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Recrutiment & Employment Confederation

In the spotlight: Investing in upskilling and training

Advice for employers

Thalia Ioannidou avatar

Written by Thalia Ioannidou Research manager

The coronavirus pandemic has had an unprecedented impact on the UK jobs market. From businesses having to shut down operations and millions of workers put on furlough, to a great proportion adjusting to work from home, the UK labour market has changed drastically since March.

As the Coronavirus Job Retention Scheme winds down and initial lockdown measures ease - although the future still looks uncertain with new local lockdowns and measures in place - the focus turns towards getting the workforce skills-ready to support new business activities.  

Sectors such as retail and hospitality have been affected more than others. Retail accounted for the largest number of workers furloughed through the Covid-19 crisis with an estimated 22% of all jobs at risk following the crisis being in retail and wholesale (approximately 1.7 million jobs). Meanwhile, UK Hospitality warned that at least 900,000 hospitality jobs are at risk unless Government offers a sector-specific package of employment support.

But, encouragingly, job posting activity in certain sectors, locations and occupations has improved in recent weeks. Indeed, talent shortages persist with businesses looking for candidates to meet the requirements for new roles. This has become ever more pertinent as companies look to speedily diversify operations in response to the economic crisis. At the same time, those individuals who are at a high risk of losing their job or have already been made redundant will be looking to transition into new roles, often in other sectors. But this requires a new set of skills and qualifications.

In July 2020, as parts of the economy were reopening, the REC conducted a survey on training and upskilling opportunities for staff and those looking for work. Employers identified offering short training courses to learn new skills (42%) and hiring apprentices (40%) as having the greatest positive impact on their business in the near term.

We already have the apprenticeship levy which incentivises employers to provide quality apprenticeship places. Ample evidence suggests that well-designed apprenticeships deliver productivity gains for employers and a significant uplift in potential earnings and job security for apprentices.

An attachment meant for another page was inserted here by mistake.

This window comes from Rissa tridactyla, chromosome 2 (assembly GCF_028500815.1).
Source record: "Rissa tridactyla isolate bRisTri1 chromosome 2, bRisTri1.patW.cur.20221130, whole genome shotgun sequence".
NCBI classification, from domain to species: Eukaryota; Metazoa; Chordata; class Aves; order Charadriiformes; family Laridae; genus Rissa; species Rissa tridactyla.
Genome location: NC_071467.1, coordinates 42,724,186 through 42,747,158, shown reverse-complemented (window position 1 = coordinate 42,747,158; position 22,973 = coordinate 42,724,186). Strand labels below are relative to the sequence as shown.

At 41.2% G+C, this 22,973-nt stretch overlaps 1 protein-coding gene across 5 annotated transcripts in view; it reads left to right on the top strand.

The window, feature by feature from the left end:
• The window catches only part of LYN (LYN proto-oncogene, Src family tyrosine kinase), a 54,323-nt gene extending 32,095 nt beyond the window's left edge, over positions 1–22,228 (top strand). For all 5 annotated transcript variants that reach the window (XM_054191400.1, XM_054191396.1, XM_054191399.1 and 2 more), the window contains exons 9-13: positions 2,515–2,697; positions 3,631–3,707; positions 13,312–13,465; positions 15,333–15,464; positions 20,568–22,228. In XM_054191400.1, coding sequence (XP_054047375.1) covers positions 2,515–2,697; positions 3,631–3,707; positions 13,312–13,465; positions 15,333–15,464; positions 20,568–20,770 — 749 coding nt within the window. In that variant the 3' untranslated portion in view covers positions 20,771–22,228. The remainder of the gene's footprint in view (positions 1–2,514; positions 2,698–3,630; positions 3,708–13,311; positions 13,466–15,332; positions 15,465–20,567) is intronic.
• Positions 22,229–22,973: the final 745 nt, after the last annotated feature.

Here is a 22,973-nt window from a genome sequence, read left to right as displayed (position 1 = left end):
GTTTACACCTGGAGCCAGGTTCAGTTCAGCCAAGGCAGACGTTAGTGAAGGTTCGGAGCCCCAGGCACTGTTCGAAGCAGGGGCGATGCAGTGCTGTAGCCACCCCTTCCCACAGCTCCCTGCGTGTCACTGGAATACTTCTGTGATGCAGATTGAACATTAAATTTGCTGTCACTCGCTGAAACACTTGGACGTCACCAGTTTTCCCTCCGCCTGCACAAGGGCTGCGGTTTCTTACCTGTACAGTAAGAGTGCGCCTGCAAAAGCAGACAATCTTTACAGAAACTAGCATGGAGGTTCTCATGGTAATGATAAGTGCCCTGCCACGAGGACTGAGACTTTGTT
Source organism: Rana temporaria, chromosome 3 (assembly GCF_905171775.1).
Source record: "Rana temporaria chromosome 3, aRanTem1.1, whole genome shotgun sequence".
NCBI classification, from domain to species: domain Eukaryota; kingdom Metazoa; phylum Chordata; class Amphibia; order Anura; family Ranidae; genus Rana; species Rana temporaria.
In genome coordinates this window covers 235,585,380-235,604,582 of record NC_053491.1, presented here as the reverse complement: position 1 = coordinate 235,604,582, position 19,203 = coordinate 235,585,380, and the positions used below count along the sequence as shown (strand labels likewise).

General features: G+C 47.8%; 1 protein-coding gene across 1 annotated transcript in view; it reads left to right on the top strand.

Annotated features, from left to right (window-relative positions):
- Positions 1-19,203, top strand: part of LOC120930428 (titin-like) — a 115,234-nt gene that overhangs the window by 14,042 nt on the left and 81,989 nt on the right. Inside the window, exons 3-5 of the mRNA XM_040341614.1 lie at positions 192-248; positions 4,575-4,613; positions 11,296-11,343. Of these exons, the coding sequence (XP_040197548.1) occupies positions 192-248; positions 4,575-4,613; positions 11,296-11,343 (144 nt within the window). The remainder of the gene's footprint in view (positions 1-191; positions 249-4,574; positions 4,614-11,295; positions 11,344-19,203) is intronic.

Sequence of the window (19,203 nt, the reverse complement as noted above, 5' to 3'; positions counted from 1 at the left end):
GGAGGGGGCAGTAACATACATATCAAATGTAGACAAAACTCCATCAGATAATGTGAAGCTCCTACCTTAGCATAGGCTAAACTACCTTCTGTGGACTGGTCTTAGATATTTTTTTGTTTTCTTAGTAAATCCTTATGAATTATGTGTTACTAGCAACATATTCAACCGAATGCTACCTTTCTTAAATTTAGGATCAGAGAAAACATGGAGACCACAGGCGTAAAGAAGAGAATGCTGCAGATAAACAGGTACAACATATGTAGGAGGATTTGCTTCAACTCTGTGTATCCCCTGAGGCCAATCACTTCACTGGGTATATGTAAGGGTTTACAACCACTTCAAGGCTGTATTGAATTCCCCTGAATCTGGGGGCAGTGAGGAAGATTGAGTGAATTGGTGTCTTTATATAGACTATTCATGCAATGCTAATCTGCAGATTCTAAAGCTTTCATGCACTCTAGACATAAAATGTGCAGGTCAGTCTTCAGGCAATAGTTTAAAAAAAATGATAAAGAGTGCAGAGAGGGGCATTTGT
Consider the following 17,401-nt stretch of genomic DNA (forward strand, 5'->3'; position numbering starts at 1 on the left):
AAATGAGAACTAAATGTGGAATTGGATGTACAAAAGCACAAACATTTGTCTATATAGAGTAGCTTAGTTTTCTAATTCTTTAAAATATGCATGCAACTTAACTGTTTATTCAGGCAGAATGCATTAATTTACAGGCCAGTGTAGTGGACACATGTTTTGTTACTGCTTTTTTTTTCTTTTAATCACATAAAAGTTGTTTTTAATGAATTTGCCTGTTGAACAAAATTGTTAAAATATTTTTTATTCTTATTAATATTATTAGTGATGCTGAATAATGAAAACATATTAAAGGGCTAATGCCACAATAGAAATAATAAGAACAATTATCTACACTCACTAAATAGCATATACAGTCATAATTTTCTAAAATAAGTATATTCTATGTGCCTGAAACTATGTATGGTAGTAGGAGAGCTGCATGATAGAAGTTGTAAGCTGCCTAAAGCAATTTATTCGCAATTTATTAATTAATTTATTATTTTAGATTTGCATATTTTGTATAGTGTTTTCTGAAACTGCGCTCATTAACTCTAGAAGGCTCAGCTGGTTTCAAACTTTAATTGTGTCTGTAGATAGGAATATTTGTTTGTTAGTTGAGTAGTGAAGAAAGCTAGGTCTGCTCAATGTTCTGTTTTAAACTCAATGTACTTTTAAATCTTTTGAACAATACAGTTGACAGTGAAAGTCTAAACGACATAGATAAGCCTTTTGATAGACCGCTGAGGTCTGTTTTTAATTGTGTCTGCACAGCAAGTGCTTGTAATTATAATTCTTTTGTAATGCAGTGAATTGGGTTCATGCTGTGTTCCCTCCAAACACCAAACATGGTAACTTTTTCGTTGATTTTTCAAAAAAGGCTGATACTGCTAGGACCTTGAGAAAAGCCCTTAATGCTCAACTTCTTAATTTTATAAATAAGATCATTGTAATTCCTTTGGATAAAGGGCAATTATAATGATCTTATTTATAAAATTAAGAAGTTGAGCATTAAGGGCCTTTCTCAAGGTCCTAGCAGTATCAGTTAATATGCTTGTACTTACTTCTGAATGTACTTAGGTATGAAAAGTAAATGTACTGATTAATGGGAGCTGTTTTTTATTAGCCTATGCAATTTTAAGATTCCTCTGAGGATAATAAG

However, apprenticeships are not the only solution. The results of our survey are clear - employers also want to have a mechanism for providing shorter more flexible training, particularly when an apprenticeship is not best placed. This reinforces calls to broaden the apprenticeship system in order to allow those on more flexible and temporary contracts to benefit from additional training. Because of prohibitive funding rules, in 2019 it was estimated that there were £104 million of combined unused funds in the pot of REC levy-paying members that could have been used to train more than half of all agency workers on the payroll at the time (Training for temps: Broadening the apprenticeship levy to benefit flexible workers). Considering that 2.5 million people could be out of work by the end of 2020 - as suggested by a recent Bank of England Monetary Report - shorter, targeted training courses would help individuals to upskill, thus allowing them to transition into new positions and towards business growth areas more quickly.

Meanwhile, one in five employers surveyed (21%) were of the opinion that taking on work placements would have one of the greatest positive impact on their business. In early September the Government launched its £2 billion Kickstart scheme to help young people into work and spur Britain's economic revival. As part of the Chancellor's Plan for Jobs, employers can offer young people aged 16-24 who are claiming Universal Credit a six-month work placement. Although employers wishing to take part in the scheme must be able to create a minimum of 30 job placements there are opportunities for SMEs to go through an intermediary.

Figure 1: Thinking of training and upskilling opportunities for staff and those looking for work over the next three months, in your view which three of the following will have the greatest positive impact on your business?


Source: REC, July 2020
Base: Employers/HR decision-makers (n=200)

As the jobs market specialists, recruitment professionals are best placed to:

  • advise clients on new opportunities in sectors and regions where demand is strong
  • support businesses in accessing the talent and developing the skills of existing and new workforce, which they need to thrive
  • advise candidates on the specialist skills required in order to transition into resilient industries and emerging roles.

Subject to all the challenges of a second wave, retraining and upskilling policies must be a part of the economic recovery response. This can be in the form of subsidies to businesses for the cost of retraining, investment in innovation and digital skills, a flexible training levy scheme, or incentives to support Individuals who cannot afford retraining themselves.​​​